Labeyrie priced a €455m 2026 TLM at E+425 bps and 99.5 OID in July last year, refinancing its existing capital structure and repaying €10m of PIK debt. The loan has been trading down steadily since December 2021 and is now indicated at 75-mid as of 26 July 2022.
Utilising RP capacity
Don’t worry readers, I am not about to stray into our legal team’s domain. We are not talking about Restricted Payments here, by RP, I mean the new UK Restructuring Plan.
I posted an update this week on what is next? It’s over two-years since the entry into law of the UK Corporate Insolvency and Governance Act, and the introduction of UK RPs. Automatic recognition of UK judgments in the EU disappeared 18-months ago due to Brexit, but despite widespread concerns, the bulk of foreign restructurings continue to head to the UK.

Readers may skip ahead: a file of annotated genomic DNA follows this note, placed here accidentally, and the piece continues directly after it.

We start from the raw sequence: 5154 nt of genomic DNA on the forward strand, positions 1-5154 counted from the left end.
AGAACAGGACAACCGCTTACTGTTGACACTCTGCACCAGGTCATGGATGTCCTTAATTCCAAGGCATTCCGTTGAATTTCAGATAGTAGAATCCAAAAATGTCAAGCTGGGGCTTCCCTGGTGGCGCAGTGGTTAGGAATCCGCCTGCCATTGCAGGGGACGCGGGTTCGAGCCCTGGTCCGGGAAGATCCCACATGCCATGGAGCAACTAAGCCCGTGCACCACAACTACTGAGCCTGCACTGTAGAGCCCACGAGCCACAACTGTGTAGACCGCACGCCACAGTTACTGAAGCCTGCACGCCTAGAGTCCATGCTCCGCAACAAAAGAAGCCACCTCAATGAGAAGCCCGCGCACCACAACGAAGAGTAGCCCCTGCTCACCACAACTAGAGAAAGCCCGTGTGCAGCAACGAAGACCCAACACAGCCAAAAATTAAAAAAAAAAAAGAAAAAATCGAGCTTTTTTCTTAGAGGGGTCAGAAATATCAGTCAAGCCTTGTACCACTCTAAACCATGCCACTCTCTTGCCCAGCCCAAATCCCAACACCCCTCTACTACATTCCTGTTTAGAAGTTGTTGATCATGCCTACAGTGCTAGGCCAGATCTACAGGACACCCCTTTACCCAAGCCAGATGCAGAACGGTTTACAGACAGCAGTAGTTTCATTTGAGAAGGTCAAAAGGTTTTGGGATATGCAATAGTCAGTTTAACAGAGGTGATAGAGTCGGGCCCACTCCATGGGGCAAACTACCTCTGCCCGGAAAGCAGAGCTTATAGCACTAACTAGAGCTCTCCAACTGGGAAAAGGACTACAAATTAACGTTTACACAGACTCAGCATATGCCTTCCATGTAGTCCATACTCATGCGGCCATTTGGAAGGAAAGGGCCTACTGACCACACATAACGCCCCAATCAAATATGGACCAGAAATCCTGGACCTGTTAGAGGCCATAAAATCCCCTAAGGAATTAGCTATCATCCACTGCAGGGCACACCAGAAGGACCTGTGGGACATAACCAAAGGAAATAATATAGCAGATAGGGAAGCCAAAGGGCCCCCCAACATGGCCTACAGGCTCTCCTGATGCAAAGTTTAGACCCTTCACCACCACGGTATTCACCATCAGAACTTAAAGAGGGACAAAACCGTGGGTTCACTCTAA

Restructuring Plans have been successfully adopted with a number of important precedents, with a number of cross-class cram downs. RPs are costly, however, and the UK insolvency service has made some suggestions to make them more accessible to SMEs.
In conjunction with the University of Wolverhampton, in June it released its interim report on the 2020 Act. According to market participants they interviewed a number of restructuring professionals on their thoughts on the UK RP, and the moratorium.
The report says that the RP is a “fantastic initiative” and “particularly useful.” But it adds that RPs are too costly and time consuming, especially for SMEs, with fees often spiralling into seven figures. It is too costly to challenge, deterring actions from dissenting creditors, and requires greater disclosure and transparency.
Most notably, the Insolvency service has suggested widening the scope and reach of Plans, to expressly say that they have extra-territorial effect. This would reduce costs and uncertainty.